A court ruling against an FDA-approved drug is unprecedented. Abortion pills are already banned in numerous Republican-controlled states, but the decision could mean further limitations for Democratic-controlled states where the procedure is allowed and put additional pressure on clinics that will likely have to take on additional patients who might have been able to take the pill regimen instead. Since 2020, abortion pills account for more than half of all abortions in the United States, according to analysis from the Guttmacher Institute, a research organization that supports reproductive rights.

Mifepristone, which blocks the hormone progesterone, was first approved by the FDA in 2000, and a generic form of the drug received approval in 2019. For a medical abortion, mifepristone is typically used in conjunction with another drug, misoprostol. Kacsmaryk’s ruling doesn’t address the use of misoprostol, which can be taken on its own to induce abortion and is largely effective, something that will likely prompt confusion about what’s legal. CBS News reported last month that providers were preparing to make the switch to a misoprostol regimen as the court’s decision loomed.

Alliance Defending Freedom, a conservative legal group, filed the lawsuit in November, claiming that the FDA exceeded its authority in approving mifepristone for use in abortions and that abortion pills are dangerous. The group asked for an injunction to force the agency to pull the pills’ approval for abortions. (More than 100 scientific studies have concluded that abortion pills are a safe and effective method to terminate a pregnancy.)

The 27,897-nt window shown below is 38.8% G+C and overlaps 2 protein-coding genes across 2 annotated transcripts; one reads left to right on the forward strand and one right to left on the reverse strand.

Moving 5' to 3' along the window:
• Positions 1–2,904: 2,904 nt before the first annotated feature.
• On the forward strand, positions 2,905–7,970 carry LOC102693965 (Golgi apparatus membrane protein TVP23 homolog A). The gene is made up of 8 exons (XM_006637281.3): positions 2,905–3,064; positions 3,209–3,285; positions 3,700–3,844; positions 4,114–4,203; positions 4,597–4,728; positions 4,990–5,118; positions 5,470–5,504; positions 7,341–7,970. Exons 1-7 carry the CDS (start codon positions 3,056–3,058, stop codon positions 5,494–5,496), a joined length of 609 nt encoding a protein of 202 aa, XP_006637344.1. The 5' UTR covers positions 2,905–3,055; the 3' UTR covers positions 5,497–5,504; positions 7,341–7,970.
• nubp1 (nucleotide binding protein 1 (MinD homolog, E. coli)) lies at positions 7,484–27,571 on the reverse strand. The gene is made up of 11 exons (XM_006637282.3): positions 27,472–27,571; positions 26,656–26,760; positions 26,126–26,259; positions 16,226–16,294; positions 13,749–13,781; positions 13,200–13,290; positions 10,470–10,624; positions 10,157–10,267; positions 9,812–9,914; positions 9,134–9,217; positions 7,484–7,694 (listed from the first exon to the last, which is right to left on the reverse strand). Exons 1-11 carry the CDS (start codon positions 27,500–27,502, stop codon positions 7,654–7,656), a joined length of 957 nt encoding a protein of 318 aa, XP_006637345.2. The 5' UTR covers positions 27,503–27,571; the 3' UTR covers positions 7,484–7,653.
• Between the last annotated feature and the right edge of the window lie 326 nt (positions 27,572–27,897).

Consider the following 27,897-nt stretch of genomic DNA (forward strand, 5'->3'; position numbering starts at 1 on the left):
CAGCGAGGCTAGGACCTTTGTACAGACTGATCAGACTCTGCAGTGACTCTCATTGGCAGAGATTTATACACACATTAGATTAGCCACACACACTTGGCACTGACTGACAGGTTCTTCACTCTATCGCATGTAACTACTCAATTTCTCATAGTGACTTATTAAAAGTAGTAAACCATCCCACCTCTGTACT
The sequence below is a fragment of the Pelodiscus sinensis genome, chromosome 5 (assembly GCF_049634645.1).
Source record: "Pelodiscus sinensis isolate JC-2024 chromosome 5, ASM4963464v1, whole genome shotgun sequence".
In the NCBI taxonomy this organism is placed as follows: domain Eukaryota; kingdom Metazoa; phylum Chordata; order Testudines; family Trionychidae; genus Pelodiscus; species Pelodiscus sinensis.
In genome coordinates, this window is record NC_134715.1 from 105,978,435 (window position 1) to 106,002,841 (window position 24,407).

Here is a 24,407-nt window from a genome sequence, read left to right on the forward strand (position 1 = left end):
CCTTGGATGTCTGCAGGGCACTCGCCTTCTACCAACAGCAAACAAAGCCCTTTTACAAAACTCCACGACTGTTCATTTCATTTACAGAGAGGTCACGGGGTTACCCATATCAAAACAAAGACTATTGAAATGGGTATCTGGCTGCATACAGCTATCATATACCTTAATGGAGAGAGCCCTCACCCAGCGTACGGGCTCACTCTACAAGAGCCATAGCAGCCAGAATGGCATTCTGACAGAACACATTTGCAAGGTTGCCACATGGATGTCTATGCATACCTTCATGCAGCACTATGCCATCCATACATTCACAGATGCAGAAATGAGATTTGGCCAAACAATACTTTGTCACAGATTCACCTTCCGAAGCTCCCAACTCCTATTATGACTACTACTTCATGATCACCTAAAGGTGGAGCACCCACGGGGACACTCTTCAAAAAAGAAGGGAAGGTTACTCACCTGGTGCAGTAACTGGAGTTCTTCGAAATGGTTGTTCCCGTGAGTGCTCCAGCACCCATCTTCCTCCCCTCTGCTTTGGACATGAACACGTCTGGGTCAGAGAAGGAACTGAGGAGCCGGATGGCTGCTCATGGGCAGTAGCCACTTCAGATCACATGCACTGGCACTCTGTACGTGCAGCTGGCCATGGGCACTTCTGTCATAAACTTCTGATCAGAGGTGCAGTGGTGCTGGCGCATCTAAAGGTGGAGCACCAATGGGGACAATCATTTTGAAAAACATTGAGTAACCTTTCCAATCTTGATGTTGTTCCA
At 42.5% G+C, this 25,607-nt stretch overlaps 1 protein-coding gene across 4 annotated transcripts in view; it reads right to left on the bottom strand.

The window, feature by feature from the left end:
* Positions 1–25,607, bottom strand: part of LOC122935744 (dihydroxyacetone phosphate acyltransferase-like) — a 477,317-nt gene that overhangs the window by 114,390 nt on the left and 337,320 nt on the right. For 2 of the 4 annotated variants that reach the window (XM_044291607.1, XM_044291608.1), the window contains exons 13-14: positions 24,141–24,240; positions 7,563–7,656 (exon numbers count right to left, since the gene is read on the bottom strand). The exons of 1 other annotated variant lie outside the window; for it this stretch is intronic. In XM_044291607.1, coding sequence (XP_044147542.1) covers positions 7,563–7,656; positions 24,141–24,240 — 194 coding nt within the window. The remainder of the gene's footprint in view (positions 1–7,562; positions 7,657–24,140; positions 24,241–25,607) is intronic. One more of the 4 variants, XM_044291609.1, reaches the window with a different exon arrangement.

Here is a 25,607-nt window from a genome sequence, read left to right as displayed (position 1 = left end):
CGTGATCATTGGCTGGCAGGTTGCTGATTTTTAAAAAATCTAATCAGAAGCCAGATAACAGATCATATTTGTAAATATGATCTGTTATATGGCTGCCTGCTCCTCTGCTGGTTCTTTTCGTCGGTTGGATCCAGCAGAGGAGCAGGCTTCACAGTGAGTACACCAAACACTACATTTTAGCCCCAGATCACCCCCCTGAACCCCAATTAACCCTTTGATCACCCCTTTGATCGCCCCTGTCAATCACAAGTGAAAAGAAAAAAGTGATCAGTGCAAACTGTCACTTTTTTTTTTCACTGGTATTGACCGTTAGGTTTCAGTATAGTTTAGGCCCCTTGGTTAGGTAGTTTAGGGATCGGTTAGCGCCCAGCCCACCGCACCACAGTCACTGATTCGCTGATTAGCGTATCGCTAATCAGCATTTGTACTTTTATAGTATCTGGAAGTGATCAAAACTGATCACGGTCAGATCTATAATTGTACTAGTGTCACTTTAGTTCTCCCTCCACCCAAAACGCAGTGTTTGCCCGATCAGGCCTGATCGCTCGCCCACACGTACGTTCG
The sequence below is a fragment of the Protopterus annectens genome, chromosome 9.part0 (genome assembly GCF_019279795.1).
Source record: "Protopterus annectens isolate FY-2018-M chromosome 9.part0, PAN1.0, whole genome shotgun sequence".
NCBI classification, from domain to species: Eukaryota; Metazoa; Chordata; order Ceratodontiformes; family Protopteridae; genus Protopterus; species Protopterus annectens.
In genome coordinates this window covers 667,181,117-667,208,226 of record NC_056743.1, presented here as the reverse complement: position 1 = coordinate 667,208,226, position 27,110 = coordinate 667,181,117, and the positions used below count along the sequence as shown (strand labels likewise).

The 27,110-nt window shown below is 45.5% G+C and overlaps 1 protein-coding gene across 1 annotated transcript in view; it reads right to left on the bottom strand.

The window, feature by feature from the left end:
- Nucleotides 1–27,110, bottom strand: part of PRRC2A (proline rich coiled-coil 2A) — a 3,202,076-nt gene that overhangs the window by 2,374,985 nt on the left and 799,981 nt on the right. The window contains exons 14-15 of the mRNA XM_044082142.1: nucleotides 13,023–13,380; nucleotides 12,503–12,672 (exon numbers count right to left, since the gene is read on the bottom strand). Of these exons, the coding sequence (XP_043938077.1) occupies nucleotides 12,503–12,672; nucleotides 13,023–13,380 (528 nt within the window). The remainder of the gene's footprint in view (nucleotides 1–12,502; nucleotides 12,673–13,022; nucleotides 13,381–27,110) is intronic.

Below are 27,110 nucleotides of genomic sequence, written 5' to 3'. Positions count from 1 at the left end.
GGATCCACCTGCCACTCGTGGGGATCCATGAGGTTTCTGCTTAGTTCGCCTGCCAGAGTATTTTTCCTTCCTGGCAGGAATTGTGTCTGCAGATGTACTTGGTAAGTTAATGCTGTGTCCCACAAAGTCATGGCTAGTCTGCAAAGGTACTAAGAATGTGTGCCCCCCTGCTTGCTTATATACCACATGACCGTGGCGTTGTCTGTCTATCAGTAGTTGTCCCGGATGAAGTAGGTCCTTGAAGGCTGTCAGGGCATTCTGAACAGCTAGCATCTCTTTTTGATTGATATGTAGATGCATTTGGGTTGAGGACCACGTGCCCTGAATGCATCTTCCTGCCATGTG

During a four-hour hearing behind closed doors in Amarillo on March 15, Kacsmaryk sought information about the approval process for mifepristone and whether such approval had ever been revoked for a drug. According to the Washington Post, he asked ADF’s lawyer Erik Baptist if there was an “analogue where courts have intervened in such a way.” Baptist said that he couldn’t think of another example but that the court could order the drug’s approval to be revoked “on its own accord.”

During the pandemic, the FDA loosened rules concerning mifepristone to allow prescribing the pills through telehealth and mail delivery. Earlier this year, the FDA announced it would allow certified pharmacies to dispense abortion pills directly without patients having to pick up their prescription from their provider, as once required.

Critics have accused ADF of “forum shopping,” essentially seeking out a friendly judge by suing in Amarillo, “a Texas city that didn’t have an abortion clinic even before the state all but banned the procedure,” as the Texas Tribune notes. Kacsmaryk has frequently ruled against the Biden administration in matters ranging from immigration to LGBTQ+ protections. He was nominated to the federal bench by Donald Trump in 2017 after serving as deputy general counsel for First Liberty Institute, a conservative Christian legal group. In his written opinion for Friday’s ruling, Kacsmaryk adopted the language of anti-abortion activists — referring to medication abortions as “chemical” abortions, doctors who prescribe mifepristone as “abortionists,” and fetuses as “unborn humans.”

During his confirmation process, he was criticized by Democrats and Republican Susan Collins over some of his past writings about abortion. In one piece from 2015, he said the Supreme Court “found an unwritten ‘fundamental right’ to abortion” when it ruled in Roe v. Wade. In that same piece, Kacsmaryk said the sexual revolution “sought public affirmation of the lie that the human person is an autonomous blob of Silly Putty unconstrained by nature or biology, and that marriage, sexuality, gender identity, and even the unborn child must yield to the erotic desires of liberated adults.”

This post has been updated.

Federal Judges Issue Dueling Orders on Abortion-Pill Access